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Usability is in the Eye of the Beholder

September 12, 2008

Last month I attended the Search Engine Strategies conference in San Jose. I was there to pick up on the latest and greatest ground-breaking techniques used for UI, SEO, SEM, SMO, and other various acronyms of internet marketing importance. I attended several classes, teaching me everything from why on Earth Twitter just might be remotely useful for internet marketing, to how the Google search engine page may quite possibly be the greatest landing page in the history of internetdom.

But those are two totally different subjects for another time.

The main point of this blog is to share a small usability tip I learned from an Exposition Hall vendor. Yes, there were surprisingly useful tips to be found beyond the doors of the courses on black and white hat SEO tactics and keynote speeches about how Microsoft plans to overthrow Google Analytics with its new AdCenter Analytics (not going to happen any time soon, I imagine).

Where was I? Oh yes, the tip.

The Boss* and I were meandering around the Exposition Hall after lunch, discussing the latest longtail search software, analytical number crunchers and PPC trackers with whoever happened to strike up an interesting conversation. Along the way we stumbled across a knowledgeable female vendor (we’ll call her Jan) whose company specializes in user behavior on commerce websites.

She jovially approached The Boss and I and asked if we would like to play a usability game, presented in a digital format not unlike a multiple choice pop quiz complete with visuals. Up for the challenge, The Boss and I stepped over to her “game console” and gave it our best shot.

The game went like this:

Jan explained to us that her company had worked with a DVD rental website that needed to improve its conversion rates and make their user experience more intuitive. They ran several multivariate tests on the website in order to determine which keywords, headlines, images and calls to action were more conducive to driving the end user to their goal, which was to subscribe to one of the website’s DVD rental service plans. They took screenshots of the multivariate tests they had conducted, and it was The Boss’s and my job to determine which variables the end users tested best responded to. If we could correctly guess the results of five tests they ran on the end users, we would win the grand prize.

‘No problem,’ I thought! ‘It’s in the bag!’

But rarely is anything ever so simple.

You see, this endeavor ended a bit anticlimactically when we both stumbled over the same test question and didn’t end up winning the coveted grand prize.

Now, for most of my professional career I have been a designer, and still have much to learn when it comes to usability and how people really behave as opposed to how I assume they behave. In the realm of the world wide web, I’ve always taken a green call to action as a cue to mean move forward, to proceed. On the opposite end of the spectrum, I interpret red calls to action to mean that I’ve made an error, to stop, do not collect $200. This is a “design standard” that I have time and time again integrated into numerous websites, forms and landing pages I have created.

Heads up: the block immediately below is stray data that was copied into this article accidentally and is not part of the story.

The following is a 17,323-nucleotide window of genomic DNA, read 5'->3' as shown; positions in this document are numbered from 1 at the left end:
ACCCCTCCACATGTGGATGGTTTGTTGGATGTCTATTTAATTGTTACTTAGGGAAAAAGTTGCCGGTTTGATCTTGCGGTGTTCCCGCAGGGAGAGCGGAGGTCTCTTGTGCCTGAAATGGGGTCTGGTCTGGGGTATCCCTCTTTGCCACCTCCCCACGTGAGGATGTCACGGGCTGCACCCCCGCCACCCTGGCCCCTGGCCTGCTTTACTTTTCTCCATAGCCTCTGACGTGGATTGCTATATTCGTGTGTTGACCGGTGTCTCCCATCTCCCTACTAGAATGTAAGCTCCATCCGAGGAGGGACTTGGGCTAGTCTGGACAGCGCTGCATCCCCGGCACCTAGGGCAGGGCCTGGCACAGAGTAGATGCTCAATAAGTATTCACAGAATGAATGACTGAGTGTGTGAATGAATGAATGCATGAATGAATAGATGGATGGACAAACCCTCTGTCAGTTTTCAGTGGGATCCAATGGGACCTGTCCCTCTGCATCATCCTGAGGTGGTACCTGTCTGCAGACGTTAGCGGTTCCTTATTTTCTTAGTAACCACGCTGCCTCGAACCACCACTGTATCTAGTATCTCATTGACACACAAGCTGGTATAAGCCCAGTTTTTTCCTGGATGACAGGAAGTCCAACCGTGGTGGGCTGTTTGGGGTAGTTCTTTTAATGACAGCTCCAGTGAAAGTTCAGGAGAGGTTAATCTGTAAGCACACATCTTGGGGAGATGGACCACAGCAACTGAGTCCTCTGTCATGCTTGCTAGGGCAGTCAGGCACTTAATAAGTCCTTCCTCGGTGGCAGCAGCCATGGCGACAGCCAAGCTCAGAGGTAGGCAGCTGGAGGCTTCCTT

Therefore, it should come as no surprise that I picked the green Submit button.

And was utterly wrong.

It turns out that The Boss had likewise picked the green submit button, so when Jan revealed to us that the test subjects were actually more prone to click on the red Continue On button than the green Submit button, I was a bit surprised. I began racking my brain for possible overly-analytical reasons why someone would pick the red, “long-winded” error button over the green, succinct “go!” button, but couldn’t think of a readily available solution.

So I turned to Jan and asked, “Why did the subjects choose the red button over the green button?”

“Because,” Jan answered simply, “It gets your attention.”

“But doesn’t red denote more of a warning, and green encourage you to click? Isn’t it more intuitive that way?” I asked, unbelieving of the simple logic behind it.

“Well, no,” She answered. “The more intuitive answer is to respond to which one better grabs your attention; the one that obviously stands out more.”

“The red one,” I conceded.

“That’s right!” she smiled.

So the moral of the story, my designer and usability friends, is that no matter how much education, self-learning or expertise you believe you may have in the field, you will never be able to fully, accurately predict how your end users will behave given even the smallest choices you present them with. Your users will always find ways to surprise you and shake up even the best fundamental rules for usability. So test, test, and then test some more if you are concerned about the user experience of your website! The example I cited above is a small one, but it speaks to a larger point: No matter how great you think your website’s usability is, how Shakespearian and genius your headlines and calls to action are, or how beautifully crafted your visually stunning navigation may be, they could always be audited and tested to be simpler, better and more intuitive to those visitors whose attention you work so hard to capture.

* The Boss not to be confused with Bruce Springsteen.

Extra tip: While you’re here, check out our Motivity web marketing platform. It’s a super useful tool we use in order to simplify your user’s website experience and drive them to meet your goals!

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